The Return: Quitongo’s Second-Half Suirside

José Quitongo would return to play for the Blues of Waterford in June 2004. Signed by former teammate Alan Reynolds on a one-month deal, Reynolds noted that Quitongo still had:

 “A bag of tricks and is great on the ball. He’s quick, bubbly and lively, he excites the crowd and I think he will give the team a lift. He’s an old-fashioned winger, he loves getting the ball to his feet and taking on defenders, and hopefully he can add something to the squad.” 

His return was delayed by a damaged calf muscle and he eventually made his entrance against Derry City at the RSC, though was powerless to stop his side from going down to a two goal defeat. The Blues had lost four games in a row in the Premier Division before finally gaining a point against Bohemians at Dalymount Park.

Defeating Shamrock Rovers two-nil was a highpoint in an inconsistent league campaign for the club, one overshadowed by the stellar cup run which saw the Blues progress to a first FAI Cup final since 1986 – with Quitongo starring as an attacking creator.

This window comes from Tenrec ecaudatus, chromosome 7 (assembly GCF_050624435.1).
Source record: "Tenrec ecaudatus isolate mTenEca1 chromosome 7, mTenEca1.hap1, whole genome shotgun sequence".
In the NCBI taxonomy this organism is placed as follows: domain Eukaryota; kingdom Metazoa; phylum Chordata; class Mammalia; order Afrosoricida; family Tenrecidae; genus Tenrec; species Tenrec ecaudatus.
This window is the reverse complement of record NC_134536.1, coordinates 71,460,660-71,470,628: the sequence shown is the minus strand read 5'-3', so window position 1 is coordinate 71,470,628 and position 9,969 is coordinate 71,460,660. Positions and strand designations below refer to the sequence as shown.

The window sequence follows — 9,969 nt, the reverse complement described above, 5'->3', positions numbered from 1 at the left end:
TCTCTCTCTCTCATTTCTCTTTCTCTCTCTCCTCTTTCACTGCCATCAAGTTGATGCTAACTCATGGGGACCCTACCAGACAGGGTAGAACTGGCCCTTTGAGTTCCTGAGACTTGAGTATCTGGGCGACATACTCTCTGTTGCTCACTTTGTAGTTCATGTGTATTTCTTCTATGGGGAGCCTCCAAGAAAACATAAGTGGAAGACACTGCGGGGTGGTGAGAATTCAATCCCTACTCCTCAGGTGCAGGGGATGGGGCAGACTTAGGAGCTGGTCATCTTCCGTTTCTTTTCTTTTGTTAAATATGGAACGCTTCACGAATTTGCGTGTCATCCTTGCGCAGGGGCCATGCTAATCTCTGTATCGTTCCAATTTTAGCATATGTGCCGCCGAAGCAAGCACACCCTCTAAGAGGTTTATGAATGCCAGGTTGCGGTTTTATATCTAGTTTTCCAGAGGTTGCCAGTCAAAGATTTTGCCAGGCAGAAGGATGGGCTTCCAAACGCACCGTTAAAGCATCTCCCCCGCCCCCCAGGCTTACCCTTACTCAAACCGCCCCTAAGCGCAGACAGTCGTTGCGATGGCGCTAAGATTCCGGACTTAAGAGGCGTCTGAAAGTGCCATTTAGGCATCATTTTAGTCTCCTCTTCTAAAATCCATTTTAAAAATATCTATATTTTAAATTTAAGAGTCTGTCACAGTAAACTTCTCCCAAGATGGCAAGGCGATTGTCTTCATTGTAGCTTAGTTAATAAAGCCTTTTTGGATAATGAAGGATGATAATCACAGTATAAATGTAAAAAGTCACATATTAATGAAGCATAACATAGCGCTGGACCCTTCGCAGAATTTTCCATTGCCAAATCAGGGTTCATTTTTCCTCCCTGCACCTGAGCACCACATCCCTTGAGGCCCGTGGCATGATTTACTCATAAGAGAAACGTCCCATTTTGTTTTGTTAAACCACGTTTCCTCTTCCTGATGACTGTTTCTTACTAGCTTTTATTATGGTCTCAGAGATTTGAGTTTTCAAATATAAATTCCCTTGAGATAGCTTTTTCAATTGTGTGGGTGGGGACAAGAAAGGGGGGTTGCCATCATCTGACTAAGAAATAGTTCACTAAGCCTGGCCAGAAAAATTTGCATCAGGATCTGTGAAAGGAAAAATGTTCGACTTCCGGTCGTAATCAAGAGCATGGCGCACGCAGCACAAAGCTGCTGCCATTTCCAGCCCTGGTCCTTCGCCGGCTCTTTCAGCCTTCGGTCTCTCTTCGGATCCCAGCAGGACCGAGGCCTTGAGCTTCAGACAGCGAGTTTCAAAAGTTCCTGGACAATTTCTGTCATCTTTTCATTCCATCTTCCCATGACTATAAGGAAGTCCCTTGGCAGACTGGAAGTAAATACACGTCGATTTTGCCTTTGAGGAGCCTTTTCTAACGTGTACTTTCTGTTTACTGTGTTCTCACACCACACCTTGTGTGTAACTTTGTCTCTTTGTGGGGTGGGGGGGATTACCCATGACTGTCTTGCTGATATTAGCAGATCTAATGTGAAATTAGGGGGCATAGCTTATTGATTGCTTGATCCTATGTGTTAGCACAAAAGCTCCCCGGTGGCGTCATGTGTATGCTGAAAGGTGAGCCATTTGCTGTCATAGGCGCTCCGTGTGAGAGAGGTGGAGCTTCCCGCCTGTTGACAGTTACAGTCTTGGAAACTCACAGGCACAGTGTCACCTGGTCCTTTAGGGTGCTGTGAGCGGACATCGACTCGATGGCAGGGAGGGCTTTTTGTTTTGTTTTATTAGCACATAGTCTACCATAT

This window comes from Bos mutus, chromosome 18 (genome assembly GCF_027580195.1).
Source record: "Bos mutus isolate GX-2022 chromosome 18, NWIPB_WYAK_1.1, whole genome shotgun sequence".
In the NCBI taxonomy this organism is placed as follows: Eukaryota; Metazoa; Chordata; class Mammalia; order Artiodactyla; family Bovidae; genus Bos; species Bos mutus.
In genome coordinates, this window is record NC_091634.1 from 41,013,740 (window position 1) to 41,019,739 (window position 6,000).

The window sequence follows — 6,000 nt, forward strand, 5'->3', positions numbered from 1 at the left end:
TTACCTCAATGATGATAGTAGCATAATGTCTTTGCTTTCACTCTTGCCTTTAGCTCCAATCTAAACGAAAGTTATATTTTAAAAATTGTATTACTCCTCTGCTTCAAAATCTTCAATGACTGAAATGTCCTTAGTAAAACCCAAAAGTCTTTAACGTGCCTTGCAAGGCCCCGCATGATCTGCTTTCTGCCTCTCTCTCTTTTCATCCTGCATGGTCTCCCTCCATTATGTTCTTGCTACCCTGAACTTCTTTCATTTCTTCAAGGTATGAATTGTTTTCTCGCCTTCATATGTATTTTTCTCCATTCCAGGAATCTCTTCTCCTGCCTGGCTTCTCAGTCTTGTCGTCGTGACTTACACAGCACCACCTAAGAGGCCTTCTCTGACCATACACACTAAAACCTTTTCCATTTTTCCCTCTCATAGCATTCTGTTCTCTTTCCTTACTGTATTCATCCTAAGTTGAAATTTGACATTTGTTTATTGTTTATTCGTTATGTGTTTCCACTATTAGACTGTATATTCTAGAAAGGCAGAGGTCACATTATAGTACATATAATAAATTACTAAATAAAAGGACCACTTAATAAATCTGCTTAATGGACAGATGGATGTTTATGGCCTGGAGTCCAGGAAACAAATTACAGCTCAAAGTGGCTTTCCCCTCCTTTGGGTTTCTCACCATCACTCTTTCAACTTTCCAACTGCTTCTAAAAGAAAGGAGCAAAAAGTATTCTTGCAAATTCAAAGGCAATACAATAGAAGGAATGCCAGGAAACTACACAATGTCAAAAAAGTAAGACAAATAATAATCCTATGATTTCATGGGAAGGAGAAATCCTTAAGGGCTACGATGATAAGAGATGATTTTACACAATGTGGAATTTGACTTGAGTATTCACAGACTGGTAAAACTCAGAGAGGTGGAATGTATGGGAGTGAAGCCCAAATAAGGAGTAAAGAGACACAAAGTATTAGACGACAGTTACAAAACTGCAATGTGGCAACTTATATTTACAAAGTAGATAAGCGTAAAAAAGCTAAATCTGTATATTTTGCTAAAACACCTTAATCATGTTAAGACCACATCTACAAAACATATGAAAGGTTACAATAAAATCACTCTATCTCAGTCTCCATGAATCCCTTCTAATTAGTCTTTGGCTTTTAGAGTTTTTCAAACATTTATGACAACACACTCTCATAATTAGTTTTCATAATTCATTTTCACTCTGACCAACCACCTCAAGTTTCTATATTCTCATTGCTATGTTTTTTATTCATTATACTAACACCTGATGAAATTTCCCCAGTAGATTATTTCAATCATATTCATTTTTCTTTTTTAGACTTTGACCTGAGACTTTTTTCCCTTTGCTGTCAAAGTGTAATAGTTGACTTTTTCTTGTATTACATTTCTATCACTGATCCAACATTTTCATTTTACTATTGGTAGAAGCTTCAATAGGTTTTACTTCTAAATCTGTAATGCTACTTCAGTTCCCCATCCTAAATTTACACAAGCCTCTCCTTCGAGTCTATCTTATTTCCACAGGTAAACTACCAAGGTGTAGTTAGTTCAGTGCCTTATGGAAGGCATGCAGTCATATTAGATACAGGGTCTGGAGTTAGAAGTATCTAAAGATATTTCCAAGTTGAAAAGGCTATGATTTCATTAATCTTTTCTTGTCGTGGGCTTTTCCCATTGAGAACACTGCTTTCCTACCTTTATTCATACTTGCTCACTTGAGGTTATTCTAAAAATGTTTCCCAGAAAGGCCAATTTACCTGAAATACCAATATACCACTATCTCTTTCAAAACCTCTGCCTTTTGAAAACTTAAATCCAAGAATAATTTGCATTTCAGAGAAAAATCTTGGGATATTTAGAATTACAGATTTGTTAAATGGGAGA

As the Blues efforts to qualify for Europe were humiliatingly dashed by a 4-1 defeat at home to Munster rivals Cork and an agonising defeat to Longford Town in the Final, by late November it was clear that José Quitongo would depart the RSC again and return to Scotland.

Epilogue

As a Waterford supporter who has fallen in and out of love with the club more often than Richard Burton and Elizabeth Taylor were married, there was something about seeing Quitongo jinking and shimmering past opposition full-backs with his dreadlocks flowing that stays with me nearly 17 years after last seeing him play. 

I was too young to have seen his first spell with the club, but I can remember the palpable sense of anticipation in older supporters who witnessed him anytime he got on the ball. Perhaps it’s the performer in Quitongo that makes him not only enjoyable to watch but even more relatable. The fact his original arrival at the club coincided with the introduction of floodlights at the Regional Sports Centre, and his return coincided with the Blues enjoying a fine cup run certainly cements fondness for a player who never really returned the goal tally his talents suggested he should have.

José Quitongo was gregarious, he had swagger, he had a penchant for the unpredictable. For the League of Ireland and certainly for Waterford in the 1990s he represented that most unusual of things – a genuine creative maverick with silky skills matched by an even bigger heart. For those brief few months in 2004 he was ours again. It’s witnessing a player like him while attending games with my father and brother Olin is why I love soccer. I owe that to José. It’s not always about winning but the way you play the game and that’s why the wee Angolan is a legend in my eyes.

CIAN MANNING